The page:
ed, should give herself to me. That After much self-debate he devot. I should ever light on such a being; ed himself to the medical science; that such a being, when found, but, alas! his intense application should ever deign to bind herself to soon overturned his already totter. me; that my own condition should ing fabric, and he died before his ever be such, when such a consent. twentieth year. Many times, dur. ing being were found, as to allow ing our intercourse, had he occasion us the choice of the inseparable life, to sit beside my sick bed, and often were always regarded as impossidid he predict that ere the next sun ble. They were phantoms of a gay, should rise, I should draw my last ideal world, laboriously created, and breath. Yet it was my lot to follow illumining my fancy for a moment, him to his grave.
merely to leave, when they withSince that period many have been drew, a more dreary and palpable the friendships which accident has obscurity behind them. led me to form. As often as my In this has a benign Providence choice was made, did death step to been particularly propitious. Do I ravish my beloved companion from not possess all that I wished? All my arms. It is not many months that surpassed my hopes, and far since I witnessed the departure of outstripped my deserts, has showthe third among them
ered itself down upon me; and this Why, in thus dealing out destruc- anniversary has risen with more tion, has a mysterious destiny spar- felicities to my view, than any fored me? My merits have been un- mer one: felicities which want nospeakably inferior to those whose thing but stability and long continu. loss I lament. The spacious circle ance to make full the cup of my of the world, and the small circle of desires....... relations and friends, would have Jan. 1, 1805. had much less reason to deplore my death than theirs. They were the pride, the boast, the hope of all connected with them. I have hi For the Literary Magazine. therto lived, and, such is the omnipotence of evil habits, shall hereaf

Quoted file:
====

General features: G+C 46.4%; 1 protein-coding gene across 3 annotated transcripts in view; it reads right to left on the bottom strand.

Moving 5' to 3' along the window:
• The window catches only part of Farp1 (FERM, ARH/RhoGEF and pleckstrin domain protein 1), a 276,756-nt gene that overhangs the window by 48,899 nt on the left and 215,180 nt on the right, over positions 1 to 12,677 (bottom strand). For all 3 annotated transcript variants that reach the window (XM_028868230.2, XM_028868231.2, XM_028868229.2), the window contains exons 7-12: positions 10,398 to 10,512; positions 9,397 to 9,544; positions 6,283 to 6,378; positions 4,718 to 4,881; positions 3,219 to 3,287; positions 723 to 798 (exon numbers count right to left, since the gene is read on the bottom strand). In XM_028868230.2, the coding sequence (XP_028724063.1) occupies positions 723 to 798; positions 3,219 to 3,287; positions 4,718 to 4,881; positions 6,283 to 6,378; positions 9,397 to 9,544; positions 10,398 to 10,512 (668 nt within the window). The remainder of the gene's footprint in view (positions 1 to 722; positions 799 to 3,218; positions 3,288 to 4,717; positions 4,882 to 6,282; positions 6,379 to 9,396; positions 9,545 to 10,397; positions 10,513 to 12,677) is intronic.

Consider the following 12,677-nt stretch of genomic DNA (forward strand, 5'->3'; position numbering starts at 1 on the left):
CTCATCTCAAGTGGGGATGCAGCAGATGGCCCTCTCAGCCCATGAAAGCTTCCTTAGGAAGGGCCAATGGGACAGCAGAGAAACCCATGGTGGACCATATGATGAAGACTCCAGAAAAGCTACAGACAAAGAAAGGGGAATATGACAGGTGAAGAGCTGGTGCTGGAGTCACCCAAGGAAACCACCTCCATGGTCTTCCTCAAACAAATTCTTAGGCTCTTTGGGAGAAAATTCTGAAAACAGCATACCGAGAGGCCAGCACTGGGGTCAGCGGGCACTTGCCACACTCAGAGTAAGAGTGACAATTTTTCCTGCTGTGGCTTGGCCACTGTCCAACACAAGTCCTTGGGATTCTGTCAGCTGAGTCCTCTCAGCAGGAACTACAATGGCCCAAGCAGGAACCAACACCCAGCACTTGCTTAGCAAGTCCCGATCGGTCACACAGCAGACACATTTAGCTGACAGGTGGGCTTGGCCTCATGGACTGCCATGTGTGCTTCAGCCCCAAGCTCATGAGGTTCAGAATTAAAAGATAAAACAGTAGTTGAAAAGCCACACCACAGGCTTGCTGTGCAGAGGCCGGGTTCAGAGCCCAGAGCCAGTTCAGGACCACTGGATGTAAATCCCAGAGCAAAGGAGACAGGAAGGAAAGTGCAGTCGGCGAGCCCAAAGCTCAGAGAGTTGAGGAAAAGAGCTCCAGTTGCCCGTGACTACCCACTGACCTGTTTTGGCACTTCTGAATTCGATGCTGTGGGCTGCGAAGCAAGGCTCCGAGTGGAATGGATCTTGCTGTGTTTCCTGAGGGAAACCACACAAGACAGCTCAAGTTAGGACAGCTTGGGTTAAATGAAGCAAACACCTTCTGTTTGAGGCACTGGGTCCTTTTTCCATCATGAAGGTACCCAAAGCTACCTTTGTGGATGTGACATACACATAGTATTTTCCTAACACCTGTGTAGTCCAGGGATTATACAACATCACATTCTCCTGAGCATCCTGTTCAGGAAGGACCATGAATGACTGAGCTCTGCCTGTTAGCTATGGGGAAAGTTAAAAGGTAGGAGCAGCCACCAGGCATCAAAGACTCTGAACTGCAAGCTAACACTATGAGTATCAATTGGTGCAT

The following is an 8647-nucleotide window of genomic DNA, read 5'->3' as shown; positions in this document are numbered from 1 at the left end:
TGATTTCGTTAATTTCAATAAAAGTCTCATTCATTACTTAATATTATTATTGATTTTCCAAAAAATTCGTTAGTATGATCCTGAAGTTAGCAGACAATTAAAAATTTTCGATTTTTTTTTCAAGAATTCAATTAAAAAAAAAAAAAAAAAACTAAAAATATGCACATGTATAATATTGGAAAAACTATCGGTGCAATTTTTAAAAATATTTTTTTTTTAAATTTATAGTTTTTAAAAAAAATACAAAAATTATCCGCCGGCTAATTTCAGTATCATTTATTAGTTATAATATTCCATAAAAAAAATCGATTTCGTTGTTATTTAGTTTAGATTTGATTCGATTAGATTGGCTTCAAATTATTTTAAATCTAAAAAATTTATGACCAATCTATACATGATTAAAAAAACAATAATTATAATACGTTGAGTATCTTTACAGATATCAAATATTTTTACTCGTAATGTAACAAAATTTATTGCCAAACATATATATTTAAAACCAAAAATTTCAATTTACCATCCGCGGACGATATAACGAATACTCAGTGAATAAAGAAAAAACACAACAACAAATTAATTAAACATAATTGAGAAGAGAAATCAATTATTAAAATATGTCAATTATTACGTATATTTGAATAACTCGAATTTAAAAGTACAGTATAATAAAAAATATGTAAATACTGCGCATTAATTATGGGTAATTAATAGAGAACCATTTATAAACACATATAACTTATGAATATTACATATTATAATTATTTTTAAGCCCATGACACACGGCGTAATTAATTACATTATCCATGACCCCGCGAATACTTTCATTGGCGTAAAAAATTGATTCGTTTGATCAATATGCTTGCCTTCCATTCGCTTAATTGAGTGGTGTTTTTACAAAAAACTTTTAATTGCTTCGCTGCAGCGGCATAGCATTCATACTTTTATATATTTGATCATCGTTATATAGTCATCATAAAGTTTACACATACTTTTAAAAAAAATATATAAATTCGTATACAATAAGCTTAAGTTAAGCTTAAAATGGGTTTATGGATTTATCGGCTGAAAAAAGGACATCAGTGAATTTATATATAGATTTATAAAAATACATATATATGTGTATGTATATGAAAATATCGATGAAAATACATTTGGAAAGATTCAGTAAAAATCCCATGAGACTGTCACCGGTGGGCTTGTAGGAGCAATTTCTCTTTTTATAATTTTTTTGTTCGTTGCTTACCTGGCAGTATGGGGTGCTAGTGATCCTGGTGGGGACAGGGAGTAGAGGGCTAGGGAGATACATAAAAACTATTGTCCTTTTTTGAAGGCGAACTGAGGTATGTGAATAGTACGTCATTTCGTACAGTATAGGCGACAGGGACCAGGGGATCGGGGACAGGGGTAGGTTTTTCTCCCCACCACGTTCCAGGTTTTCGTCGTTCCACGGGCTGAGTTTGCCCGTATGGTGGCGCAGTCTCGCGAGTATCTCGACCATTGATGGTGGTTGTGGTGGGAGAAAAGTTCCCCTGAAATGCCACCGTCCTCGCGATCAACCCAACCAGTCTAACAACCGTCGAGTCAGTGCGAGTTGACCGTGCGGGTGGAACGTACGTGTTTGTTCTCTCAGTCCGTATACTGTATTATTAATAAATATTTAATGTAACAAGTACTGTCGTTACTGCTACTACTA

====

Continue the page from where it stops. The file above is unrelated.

HUMPHREYS' WORKS. ter live without glory to myself, or felicity or benefit to those around THE Miscellaneous Works of me.
David Humphreys, Esq., Minister I have been most unfortunate in Extraordinary to the Court of Mapossessing a character, and imbib- drid, have been lately republished ing habits, which merit nothing but in New York. Most of the poetical poverty and ignominy; which have pieces contained in this volume were invariably and incessantly commit. written and published either during ted to hazard life, health, fame, and the American war, or shortly after competence. Most fortunate have its termination. Their merit, there. I been in possessing friends, and fore, has long ago been settled by meeting circumstances, which sup- the public opijion.
The author's modesty appears to For the Literary Magazine. have inspired him with a notion that his name was already not at all, or CHESNUTS AND RAIL TIMBER. but little known to his readers. He has therefore thought proper to col. TO prevent chesnuts being des.
lect as many recommendatory scraps troyed by the moles, when planted, , and notices as possible, and to put let them be planted with the burs
them in front of his book, that they on; this has been successfully pracmay make a favourable impression. tised in New Jersey, on a large To appear in public with all the scale, by a Frenchman. At the age badges and insignia of our rank, and of three years, he cuts them down all the tokens of the public regard, (or heads them down, agreeably to conspicuously displayed and hung Forsyth), and when they have timabout us, may, at first, appear to ber enough for a few rails, they may argue a little vanity, but, rightly be again cut down. considered, it may more properly In those parts of the United States be deemed an indication of a self. in which the beech and maple predisclaiming disposition.